Postpartum Hair Loss: It's Only Temporary
So many fun, exciting moments come with the arrival of your new little one. The first smile, the first conversation full of “ba-ba-ba” and “ma-ma-ma” and the first time he rolls over; these are just some of the milestones you’ll watch your baby meet. Along with those enjoyable firsts, though, come some surprising changes to your body. You might freak out the first time you pull out a clump of your hair, but postpartum hair loss is perfectly normal.
Cause of Postpartum Hair Loss
When you’re not pregnant, between 85 and 95 percent of your hair is growing at once, while the other strands are in a resting phase. At the end of this resting phase, usually two to three months, the hair falls out so new hair can grow.
The rise in estrogen during pregnancy causes your hair to remain in the growing phase longer rather than enter into the resting phase. Once you deliver your little one, your estrogen levels drop, and up to 60 percent of your hair goes into the resting state. A few months later, all that hair starts to fall out. You’ll probably leave a trail of hair around the house, on the bathroom counter, the shower walls, your brush, the kitchen counter—basically anywhere you spend time.
You’ll start shedding all those extra strands between one and six months after delivery, but the average is three months. Usually, by six to 12 months, your hair growth and loss returns to its normal cycle.
How to Deal With Hair Loss
While the hair loss can be shocking, it’s temporary, and there are a few ways you can deal with it.
Choose a shampoo and conditioner that add volume. These usually have protein, which makes the hair appear fuller. Use a conditioner that’s made for fine hair, and only apply it to the ends of your hair. Applying it to your whole head weighs your hair down. You can also try a mousse or texturizer that adds volume.
Stay away from fine-tooth combs, ponytails, braids or hair rollers, which all put extra stress on your hair. If you have to use a blow dryer, use the cool setting. Think about getting a new haircut. A shorter style can add extra volume and may also be easier to manage, giving you more time to spend with your little one. Plus, most new moms don't have much time to spend on styling their hair.
Eat lots of fruits and vegetables, which have flavonoids and antioxidants that can help encourage hair growth. Check with your doctor about supplementing your diet with some extra nutrients such as vitamin B complex, biotin, vitamin C, vitamin E and zinc.
Other Postpartum Changes
You’ll experience some other postpartum changes in addition to your hair loss that might surprise you. If sex is the last thing on your mind, you’re not alone. You just delivered a baby; you’re busy taking care of the new little addition and yourself, and your estrogen levels have just returned to normal. Your sex drive will rebound, but it will take some time.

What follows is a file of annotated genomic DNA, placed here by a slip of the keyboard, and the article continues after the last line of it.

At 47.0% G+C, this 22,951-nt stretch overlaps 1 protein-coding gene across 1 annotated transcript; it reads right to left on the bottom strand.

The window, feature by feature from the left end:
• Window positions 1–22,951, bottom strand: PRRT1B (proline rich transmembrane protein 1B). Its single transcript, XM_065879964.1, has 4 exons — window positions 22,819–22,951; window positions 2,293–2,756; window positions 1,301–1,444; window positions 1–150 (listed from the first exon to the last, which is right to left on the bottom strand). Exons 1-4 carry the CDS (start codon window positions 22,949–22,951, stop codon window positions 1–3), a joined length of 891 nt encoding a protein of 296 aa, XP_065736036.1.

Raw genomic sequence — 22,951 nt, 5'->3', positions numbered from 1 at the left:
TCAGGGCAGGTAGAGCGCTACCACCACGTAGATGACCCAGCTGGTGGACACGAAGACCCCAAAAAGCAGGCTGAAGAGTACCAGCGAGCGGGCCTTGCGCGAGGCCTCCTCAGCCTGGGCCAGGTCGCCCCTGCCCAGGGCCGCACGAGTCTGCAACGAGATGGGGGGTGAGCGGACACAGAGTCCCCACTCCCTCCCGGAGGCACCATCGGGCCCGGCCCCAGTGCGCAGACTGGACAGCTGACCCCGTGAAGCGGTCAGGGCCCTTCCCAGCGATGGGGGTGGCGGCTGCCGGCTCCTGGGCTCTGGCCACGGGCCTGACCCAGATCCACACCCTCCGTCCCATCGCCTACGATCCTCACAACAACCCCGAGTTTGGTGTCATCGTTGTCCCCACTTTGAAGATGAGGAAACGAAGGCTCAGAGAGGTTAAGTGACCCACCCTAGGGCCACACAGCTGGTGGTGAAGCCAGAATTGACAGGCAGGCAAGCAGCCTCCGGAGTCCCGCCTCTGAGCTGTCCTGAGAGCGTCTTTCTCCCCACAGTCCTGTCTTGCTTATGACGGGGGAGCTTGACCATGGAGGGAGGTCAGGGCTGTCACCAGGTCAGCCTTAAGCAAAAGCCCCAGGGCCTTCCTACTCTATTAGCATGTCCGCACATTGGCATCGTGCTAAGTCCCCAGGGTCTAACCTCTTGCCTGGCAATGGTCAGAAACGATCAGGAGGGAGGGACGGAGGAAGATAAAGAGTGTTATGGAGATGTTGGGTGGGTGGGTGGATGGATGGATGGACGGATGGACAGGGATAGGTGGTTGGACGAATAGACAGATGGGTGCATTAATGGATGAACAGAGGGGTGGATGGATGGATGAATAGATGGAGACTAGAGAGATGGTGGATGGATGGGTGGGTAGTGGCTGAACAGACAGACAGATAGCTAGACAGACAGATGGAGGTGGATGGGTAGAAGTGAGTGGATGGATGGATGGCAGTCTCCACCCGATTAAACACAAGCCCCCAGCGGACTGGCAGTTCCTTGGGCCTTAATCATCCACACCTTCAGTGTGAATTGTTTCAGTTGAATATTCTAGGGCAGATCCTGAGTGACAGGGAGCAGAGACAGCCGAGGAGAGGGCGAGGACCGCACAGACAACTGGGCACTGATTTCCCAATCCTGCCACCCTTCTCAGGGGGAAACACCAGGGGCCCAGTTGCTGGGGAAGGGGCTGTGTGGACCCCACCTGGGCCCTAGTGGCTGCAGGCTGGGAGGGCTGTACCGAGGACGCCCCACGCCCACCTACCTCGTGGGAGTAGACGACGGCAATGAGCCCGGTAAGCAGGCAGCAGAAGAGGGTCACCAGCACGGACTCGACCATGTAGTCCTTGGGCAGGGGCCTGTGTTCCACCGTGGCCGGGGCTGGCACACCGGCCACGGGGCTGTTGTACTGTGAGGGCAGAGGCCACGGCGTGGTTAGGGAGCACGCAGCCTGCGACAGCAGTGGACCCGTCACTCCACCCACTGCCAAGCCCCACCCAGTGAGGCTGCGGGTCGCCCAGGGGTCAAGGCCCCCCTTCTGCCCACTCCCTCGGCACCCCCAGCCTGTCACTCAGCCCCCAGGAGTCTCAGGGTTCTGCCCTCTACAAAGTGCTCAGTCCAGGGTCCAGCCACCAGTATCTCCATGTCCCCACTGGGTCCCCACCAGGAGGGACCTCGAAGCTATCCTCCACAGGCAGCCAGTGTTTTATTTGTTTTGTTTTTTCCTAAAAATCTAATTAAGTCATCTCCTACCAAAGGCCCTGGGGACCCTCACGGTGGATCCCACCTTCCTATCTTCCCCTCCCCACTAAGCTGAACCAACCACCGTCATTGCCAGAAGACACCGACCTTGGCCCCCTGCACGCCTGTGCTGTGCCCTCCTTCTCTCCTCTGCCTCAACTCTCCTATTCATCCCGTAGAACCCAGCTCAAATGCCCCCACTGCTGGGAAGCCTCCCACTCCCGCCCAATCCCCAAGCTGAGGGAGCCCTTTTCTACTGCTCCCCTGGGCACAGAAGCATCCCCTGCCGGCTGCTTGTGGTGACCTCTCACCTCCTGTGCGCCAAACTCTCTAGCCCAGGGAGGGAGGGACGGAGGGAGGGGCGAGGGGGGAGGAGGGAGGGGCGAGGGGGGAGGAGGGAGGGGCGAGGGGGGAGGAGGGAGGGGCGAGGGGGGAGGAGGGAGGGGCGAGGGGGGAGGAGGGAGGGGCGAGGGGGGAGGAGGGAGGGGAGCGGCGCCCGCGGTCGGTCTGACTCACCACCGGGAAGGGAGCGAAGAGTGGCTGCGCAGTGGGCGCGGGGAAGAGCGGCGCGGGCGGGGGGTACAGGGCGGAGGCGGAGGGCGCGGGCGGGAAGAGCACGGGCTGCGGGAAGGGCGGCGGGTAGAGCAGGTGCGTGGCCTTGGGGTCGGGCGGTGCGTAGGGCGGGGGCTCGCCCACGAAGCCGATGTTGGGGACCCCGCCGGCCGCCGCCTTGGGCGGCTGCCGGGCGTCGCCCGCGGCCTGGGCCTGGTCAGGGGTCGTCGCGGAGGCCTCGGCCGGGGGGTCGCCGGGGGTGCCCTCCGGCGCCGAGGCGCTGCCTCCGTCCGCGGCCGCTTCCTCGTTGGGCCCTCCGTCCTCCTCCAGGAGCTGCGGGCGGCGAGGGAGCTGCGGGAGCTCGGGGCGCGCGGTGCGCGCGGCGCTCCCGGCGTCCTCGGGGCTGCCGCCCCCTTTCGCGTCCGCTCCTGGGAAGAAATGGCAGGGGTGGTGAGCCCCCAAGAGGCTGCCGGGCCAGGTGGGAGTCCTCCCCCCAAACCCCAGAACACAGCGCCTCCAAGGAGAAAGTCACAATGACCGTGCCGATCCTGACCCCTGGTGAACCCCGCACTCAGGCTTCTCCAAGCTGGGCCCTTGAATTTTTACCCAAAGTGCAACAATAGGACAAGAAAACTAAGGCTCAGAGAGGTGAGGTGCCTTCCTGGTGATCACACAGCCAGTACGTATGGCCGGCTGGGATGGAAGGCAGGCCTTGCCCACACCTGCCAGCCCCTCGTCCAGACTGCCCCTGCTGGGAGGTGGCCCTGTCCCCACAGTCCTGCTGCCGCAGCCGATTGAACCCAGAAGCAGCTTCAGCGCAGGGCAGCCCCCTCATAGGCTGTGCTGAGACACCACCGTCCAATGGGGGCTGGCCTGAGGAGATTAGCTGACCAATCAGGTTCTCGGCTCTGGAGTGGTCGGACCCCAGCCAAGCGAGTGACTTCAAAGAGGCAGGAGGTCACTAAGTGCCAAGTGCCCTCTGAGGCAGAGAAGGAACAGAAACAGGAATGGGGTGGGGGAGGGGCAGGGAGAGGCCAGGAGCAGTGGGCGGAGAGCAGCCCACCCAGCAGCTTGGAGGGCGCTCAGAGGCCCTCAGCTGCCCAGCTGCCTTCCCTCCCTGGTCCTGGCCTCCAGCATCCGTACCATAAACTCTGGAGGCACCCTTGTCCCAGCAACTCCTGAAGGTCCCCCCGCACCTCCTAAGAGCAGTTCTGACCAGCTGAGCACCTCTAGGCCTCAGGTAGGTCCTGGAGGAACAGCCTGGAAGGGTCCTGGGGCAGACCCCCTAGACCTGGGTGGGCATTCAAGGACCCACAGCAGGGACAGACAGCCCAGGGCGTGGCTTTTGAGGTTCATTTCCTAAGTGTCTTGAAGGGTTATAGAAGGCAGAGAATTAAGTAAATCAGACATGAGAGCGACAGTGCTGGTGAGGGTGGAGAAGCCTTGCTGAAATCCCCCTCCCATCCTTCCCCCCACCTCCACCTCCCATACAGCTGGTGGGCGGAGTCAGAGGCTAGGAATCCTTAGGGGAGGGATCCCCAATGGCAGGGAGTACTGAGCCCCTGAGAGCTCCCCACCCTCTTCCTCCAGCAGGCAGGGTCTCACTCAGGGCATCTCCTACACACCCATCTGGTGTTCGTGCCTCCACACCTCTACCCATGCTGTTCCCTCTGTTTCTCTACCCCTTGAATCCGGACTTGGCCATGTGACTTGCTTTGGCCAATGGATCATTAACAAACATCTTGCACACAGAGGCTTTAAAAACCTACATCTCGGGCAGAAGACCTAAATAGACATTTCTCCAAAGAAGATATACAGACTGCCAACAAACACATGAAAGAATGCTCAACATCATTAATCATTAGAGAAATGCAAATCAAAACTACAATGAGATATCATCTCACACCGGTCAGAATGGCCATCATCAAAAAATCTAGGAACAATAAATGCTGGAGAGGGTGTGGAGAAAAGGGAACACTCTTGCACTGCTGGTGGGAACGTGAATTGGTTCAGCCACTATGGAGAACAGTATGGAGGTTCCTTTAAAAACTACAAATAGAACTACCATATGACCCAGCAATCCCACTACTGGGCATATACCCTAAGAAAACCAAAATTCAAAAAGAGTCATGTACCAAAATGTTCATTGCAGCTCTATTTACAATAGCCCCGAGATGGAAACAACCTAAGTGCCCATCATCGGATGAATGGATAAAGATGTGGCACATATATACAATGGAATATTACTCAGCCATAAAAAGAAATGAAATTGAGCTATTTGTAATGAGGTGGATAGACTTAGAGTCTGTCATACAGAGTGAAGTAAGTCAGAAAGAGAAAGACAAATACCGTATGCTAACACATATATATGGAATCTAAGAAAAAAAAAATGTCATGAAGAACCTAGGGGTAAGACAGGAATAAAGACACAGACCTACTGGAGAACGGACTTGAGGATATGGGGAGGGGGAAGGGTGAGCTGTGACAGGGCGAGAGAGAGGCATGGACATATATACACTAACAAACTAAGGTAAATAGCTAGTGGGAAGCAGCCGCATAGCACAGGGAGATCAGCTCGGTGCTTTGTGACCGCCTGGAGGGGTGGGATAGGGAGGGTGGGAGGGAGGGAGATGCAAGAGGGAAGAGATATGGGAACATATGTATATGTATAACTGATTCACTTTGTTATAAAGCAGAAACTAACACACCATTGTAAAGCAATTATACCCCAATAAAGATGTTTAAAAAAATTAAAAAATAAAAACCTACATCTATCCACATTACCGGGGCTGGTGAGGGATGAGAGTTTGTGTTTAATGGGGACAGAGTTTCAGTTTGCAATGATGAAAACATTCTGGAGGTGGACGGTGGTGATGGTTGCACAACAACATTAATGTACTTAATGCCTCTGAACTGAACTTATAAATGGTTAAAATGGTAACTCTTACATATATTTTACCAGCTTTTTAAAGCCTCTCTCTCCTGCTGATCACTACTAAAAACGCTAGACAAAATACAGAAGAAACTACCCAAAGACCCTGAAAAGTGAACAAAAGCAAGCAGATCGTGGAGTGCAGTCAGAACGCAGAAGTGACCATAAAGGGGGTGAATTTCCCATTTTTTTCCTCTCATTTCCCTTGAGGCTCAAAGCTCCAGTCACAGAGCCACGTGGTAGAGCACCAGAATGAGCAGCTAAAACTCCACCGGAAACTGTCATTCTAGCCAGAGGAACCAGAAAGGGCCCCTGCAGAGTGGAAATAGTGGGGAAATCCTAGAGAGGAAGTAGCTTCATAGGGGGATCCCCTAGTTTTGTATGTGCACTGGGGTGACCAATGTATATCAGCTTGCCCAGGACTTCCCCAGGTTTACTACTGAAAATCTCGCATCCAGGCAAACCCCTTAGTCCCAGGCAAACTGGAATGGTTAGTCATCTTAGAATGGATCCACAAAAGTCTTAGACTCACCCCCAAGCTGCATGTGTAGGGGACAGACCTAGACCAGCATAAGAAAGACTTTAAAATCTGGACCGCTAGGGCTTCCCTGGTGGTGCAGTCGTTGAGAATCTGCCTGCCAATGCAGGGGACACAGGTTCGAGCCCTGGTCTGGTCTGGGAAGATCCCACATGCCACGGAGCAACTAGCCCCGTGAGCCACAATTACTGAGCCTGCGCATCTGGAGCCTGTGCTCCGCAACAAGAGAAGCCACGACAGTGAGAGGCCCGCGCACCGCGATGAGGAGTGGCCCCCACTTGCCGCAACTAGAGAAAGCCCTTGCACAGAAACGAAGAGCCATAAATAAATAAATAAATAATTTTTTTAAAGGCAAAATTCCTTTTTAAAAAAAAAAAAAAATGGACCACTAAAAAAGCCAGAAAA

You might wish to hop right back into your skinny jeans after delivering your baby, but it takes six to eight weeks for the uterus to go back to its normal size. It takes even longer to lose the additional baby weight. A healthy diet and good exercise routine can help you shed those last pounds, but check with your doctor first.
You may find that you can’t squeeze your feet into anything but flip-flops. A hormone called relaxin loosens many ligaments to prepare you for childbirth, including those in your feet. Your feet may have flattened and lengthened, giving you a good reason to go buy a new pair of shoes. You may also find yourself shopping for a new bra, especially if you’re breastfeeding. But once you stop nursing, your bra size will probably drop. If you’re breastfeeding, expect your breasts to not only get smaller when you end the nursing relationship, they may sag a bit as well.
Along with the excitement of your new baby come other emotions, such as irritability, sadness and even anxiety. These feelings aren’t unusual and are called the baby blues. They should go away in a couple of weeks. In the meantime, talk to your partner, friends and family about how you’re feeling. Talk to your doctor if the irritable feelings don’t go away after a few weeks.
Your hair cycle should return to normal by the time your baby turns a year old. If it doesn’t or if you feel like you're experiencing extreme hair loss, talk to you doctor. It could be caused by a deficiency in vitamins and nutrients, hypothyroidism, iron deficiency anemia or some other health issue.Something else to look out for while you’re shedding all that hair is pieces that fall out and wrap around some part of your baby, maybe a toe or finger. Although it’s unusual, a strand can wrap tight enough that it cuts off your little one’s circulation or causes an infection. Look for a loose end, and gently unwind the hair. If you don’t see a loose end, cut the hair carefully with a small pair of scissors.